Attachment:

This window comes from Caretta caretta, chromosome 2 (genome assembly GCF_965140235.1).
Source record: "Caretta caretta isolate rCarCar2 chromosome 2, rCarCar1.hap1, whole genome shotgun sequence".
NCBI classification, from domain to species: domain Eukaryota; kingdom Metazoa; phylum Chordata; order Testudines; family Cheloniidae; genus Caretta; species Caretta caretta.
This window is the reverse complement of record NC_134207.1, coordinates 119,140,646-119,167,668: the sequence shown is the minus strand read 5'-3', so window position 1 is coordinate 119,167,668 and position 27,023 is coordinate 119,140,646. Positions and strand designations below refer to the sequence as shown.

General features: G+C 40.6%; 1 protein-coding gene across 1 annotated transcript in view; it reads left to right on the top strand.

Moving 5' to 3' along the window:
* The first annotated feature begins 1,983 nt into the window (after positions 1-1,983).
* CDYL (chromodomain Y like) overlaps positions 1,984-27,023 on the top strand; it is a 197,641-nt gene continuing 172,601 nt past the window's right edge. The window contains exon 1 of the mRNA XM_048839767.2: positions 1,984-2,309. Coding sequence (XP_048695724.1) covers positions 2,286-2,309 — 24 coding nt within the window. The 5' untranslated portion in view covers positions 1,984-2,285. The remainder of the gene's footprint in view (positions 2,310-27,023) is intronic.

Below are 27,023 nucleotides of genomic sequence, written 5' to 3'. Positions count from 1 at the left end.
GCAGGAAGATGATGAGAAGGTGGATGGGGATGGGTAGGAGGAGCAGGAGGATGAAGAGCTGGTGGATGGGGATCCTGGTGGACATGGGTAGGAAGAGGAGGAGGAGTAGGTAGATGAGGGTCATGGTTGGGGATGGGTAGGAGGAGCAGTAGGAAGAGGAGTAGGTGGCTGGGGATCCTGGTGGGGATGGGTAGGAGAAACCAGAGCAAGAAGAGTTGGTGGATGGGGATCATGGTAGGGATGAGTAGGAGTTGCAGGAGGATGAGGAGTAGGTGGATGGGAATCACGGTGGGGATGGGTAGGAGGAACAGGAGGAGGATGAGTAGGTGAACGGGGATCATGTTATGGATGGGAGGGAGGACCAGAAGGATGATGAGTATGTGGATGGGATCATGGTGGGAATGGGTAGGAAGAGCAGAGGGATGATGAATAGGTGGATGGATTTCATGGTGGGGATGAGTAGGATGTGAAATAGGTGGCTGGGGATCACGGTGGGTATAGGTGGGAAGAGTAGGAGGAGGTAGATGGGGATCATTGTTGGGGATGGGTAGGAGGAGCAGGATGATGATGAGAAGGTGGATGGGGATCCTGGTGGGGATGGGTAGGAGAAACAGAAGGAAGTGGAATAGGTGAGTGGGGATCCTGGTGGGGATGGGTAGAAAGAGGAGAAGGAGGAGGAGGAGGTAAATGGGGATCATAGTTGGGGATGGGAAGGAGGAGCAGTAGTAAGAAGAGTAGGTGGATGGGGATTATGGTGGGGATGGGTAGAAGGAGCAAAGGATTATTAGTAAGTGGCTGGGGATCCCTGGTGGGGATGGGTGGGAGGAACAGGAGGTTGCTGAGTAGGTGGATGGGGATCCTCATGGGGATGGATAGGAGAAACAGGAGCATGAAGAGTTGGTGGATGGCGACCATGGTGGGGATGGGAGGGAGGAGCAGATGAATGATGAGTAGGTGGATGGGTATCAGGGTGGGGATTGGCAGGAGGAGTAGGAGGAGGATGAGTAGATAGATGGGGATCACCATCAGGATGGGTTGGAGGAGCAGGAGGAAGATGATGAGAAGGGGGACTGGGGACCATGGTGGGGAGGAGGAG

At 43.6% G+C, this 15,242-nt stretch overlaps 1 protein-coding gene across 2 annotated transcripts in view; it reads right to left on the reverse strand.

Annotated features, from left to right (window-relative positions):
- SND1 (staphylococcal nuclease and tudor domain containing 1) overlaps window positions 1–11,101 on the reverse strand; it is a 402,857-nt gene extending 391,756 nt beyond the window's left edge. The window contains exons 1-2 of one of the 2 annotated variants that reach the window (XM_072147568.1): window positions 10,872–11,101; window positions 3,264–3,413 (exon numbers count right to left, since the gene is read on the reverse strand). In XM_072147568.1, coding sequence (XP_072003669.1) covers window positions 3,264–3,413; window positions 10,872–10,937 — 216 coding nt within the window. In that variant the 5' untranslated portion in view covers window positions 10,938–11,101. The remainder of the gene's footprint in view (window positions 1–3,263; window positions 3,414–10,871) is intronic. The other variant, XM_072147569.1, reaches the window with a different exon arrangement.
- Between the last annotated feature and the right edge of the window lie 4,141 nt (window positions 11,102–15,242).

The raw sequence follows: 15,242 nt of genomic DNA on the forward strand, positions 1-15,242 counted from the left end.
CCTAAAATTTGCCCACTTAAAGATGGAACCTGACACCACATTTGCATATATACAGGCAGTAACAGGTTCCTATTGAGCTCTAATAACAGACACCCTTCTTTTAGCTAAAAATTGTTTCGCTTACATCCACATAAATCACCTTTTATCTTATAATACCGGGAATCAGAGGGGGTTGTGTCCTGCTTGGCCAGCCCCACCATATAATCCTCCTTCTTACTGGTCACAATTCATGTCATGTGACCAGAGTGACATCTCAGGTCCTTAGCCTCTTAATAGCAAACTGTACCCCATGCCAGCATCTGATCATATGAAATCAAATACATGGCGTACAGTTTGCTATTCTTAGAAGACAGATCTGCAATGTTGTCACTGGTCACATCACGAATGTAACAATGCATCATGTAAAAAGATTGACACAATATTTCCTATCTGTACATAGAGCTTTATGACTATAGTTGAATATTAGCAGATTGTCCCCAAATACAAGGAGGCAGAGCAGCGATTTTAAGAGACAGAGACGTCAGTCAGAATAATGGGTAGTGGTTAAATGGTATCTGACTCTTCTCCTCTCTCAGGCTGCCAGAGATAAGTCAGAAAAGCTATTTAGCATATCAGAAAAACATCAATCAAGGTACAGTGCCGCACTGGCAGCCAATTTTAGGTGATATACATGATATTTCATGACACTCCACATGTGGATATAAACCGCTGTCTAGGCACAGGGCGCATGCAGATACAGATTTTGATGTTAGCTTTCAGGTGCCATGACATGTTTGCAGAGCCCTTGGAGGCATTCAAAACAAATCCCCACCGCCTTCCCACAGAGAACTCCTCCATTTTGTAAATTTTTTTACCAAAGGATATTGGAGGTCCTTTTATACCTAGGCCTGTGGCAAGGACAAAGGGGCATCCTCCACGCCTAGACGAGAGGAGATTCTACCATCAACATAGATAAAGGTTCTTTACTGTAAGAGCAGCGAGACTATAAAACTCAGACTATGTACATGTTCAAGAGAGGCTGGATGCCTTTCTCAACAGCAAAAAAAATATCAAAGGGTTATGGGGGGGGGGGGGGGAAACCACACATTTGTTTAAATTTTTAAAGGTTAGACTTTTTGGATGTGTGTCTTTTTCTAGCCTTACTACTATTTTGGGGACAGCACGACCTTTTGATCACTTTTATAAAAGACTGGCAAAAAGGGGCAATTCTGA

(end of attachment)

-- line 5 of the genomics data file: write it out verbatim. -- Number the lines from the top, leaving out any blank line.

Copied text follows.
General features: G+C 40.6%; 1 protein-coding gene across 1 annotated transcript in view; it reads left to right on the top strand.